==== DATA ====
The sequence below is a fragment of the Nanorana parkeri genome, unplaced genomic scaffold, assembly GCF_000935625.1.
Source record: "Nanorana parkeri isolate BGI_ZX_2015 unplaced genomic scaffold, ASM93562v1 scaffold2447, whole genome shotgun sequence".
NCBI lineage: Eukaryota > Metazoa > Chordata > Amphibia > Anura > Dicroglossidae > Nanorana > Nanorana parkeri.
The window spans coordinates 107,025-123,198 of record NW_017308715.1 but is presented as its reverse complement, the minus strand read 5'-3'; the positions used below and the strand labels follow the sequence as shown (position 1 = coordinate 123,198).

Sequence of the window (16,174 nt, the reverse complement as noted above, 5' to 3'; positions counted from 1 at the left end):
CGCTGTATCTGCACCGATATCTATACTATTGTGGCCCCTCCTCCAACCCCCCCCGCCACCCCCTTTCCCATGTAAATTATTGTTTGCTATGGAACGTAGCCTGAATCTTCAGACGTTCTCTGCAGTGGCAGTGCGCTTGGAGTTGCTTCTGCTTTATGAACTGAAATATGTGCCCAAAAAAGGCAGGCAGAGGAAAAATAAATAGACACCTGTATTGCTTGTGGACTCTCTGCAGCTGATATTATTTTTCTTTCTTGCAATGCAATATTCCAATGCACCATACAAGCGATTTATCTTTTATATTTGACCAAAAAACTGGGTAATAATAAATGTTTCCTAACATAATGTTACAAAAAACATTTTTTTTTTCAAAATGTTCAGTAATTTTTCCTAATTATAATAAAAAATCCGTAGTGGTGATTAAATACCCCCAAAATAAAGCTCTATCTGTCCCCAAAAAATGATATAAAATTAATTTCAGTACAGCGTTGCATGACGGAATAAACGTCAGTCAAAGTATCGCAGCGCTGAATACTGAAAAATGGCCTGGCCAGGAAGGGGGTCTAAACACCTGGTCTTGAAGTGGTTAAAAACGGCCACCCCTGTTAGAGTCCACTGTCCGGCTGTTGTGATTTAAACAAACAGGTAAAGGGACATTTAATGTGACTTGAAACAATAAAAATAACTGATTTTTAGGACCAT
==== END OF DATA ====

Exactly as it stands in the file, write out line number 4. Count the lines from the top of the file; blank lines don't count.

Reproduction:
The window spans coordinates 107,025-123,198 of record NW_017308715.1 but is presented as its reverse complement, the minus strand read 5'-3'; the positions used below and the strand labels follow the sequence as shown (position 1 = coordinate 123,198).